The Samaritan was moved by compassion. We can only truly act when we are filled with compassion. We are called to love beyond ourselves, beyond our generation and even beyond humanity.
So, from now on, every prayer, every action and every step towards climate justice matters.


Pope Francis, Ecumenical Patriarch Bartholomew and the Archbishop of Canterbury join together for the first time in urgent appeal for the future of the planet


For the first time, the leaders of the Roman Catholic Church, the Eastern Orthodox Church and the Anglican Communion have jointly warned of the urgency of environmental sustainability, its impact on poverty, and the importance of global cooperation.
Pope Francis, Ecumenical Patriarch Bartholomew, and Archbishop Justin Welby urge everyone to play their part in ‘choosing life’ for the future of the planet.  
In a joint statement, the Christian leaders have called on people to pray, in this Christian season of Creation, for world leaders ahead of COP26 this November. The statement reads: ‘We call on everyone, whatever their belief or worldview, to endeavour to listen to the cry of the earth and of people who are poor, examining their behaviour and pledging meaningful sacrifices for the sake of the earth which God has given us.’
The joint declaration strikes a clear warning - ‘Today, we are paying the price…Tomorrow could be worse’ and concludes that: ‘This is a critical moment. Our children’s future and the future of our common home depend on it.’
The three Christian leaders spoke against injustice and inequality, saying: ‘We stand before a harsh justice: biodiversity loss, environmental degradation and climate change are the inevitable consequences of our actions, since we have greedily consumed more of the earth’s resources than the planet can endure. But we also face a profound injustice: the people bearing the most catastrophic consequences of these abuses are the poorest on the planet and have been the least responsible for causing them.’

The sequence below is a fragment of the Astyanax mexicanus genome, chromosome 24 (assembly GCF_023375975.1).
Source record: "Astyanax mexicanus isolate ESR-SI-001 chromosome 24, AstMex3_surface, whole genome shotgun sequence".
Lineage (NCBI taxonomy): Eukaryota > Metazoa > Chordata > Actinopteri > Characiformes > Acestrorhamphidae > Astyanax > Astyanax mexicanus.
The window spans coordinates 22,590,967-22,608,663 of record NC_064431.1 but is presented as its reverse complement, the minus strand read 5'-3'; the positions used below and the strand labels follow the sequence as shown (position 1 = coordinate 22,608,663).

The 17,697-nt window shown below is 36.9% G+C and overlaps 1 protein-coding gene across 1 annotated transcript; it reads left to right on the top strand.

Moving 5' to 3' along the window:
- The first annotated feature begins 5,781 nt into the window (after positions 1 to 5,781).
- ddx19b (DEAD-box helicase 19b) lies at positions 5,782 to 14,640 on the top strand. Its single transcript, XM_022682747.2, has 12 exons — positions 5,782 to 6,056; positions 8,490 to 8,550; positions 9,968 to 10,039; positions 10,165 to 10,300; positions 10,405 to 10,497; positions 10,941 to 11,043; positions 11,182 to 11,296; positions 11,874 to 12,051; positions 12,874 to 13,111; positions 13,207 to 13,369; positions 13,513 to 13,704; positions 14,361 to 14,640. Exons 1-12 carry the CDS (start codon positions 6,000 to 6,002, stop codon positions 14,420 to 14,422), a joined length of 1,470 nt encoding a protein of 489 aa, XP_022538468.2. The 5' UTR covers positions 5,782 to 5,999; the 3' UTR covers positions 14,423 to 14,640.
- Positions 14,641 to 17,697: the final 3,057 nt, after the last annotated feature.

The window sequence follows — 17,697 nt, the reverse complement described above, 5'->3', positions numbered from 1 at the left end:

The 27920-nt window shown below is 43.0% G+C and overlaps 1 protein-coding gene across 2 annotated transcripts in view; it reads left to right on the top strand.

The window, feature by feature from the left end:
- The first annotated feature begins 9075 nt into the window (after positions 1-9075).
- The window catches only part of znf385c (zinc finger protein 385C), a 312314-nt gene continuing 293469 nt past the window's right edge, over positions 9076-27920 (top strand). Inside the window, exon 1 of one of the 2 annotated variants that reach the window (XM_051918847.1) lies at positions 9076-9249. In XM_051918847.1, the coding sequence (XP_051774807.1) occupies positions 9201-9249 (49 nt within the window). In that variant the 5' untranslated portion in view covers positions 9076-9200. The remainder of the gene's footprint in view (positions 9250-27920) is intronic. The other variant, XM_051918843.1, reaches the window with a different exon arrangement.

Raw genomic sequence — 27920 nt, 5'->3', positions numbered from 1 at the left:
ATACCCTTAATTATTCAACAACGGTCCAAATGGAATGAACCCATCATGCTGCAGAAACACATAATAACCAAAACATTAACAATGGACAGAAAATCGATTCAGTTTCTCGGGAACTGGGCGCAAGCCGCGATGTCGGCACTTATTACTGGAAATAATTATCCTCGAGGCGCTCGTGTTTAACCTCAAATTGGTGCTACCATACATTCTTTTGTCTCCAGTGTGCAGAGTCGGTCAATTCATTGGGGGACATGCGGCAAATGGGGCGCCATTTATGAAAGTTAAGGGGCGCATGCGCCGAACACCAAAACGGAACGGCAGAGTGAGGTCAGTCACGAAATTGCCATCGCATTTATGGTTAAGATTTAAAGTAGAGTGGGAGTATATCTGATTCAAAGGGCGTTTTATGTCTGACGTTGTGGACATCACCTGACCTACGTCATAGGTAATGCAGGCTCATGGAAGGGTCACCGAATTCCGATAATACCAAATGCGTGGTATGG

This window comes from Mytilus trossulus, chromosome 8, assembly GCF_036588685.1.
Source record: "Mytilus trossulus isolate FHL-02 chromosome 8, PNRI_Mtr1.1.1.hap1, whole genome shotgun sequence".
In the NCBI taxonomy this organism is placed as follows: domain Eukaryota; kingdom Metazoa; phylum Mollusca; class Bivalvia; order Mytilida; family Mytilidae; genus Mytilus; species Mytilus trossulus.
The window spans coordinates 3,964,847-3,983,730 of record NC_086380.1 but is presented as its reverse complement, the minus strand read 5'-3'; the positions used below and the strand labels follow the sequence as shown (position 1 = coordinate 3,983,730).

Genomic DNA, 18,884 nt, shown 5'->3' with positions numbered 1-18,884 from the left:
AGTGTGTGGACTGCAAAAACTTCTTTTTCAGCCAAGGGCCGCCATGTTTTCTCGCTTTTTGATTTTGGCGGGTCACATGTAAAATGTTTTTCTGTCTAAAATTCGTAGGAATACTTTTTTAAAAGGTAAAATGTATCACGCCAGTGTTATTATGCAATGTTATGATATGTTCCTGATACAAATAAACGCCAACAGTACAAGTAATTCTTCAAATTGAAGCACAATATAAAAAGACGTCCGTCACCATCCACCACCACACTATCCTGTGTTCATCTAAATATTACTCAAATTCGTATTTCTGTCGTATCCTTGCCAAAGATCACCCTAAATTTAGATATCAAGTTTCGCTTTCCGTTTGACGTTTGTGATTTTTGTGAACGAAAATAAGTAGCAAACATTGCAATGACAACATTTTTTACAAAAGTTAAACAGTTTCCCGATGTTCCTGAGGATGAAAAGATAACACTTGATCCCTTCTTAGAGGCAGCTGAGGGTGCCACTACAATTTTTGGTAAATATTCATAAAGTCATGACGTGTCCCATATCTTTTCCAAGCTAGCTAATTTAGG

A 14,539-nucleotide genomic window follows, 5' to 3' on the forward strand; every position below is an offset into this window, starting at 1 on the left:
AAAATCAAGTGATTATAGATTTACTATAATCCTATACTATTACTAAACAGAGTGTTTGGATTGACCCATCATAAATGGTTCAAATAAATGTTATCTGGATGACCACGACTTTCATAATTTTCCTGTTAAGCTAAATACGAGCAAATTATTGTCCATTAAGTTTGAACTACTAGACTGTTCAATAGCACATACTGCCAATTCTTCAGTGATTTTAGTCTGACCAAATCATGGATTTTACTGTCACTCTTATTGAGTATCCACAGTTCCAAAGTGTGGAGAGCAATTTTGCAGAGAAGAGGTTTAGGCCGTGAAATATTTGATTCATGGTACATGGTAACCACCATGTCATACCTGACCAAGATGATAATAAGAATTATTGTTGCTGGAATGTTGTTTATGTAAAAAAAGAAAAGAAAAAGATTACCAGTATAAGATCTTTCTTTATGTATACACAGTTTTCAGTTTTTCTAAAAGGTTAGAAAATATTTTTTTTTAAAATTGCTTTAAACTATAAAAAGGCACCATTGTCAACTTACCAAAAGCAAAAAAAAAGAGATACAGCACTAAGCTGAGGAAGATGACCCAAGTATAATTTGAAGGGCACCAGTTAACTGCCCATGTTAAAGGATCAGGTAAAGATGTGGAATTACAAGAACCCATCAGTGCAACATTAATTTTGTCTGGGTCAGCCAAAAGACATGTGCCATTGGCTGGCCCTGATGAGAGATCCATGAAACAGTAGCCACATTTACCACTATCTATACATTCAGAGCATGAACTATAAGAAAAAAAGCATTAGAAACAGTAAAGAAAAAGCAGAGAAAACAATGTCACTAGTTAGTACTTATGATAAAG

The statement calls on people to:
  • Pray for world leaders ahead of COP26
  • For individuals: To make meaningful sacrifices for the sake of the planet, working together and taking responsibility for how we use our resources
  • For those with far-reaching responsibilities: To choose people-centred profits and lead the transition to just and sustainable economies
Read the full statement here.

Letter regarding Asylum Seekers Criminalisation Proposals from Twelve Bishops

 As bishops within the Church of England with a particular oversight of asylum and refugee issues, we are deeply concerned about the government’s approach to migrant crossings of the Channel.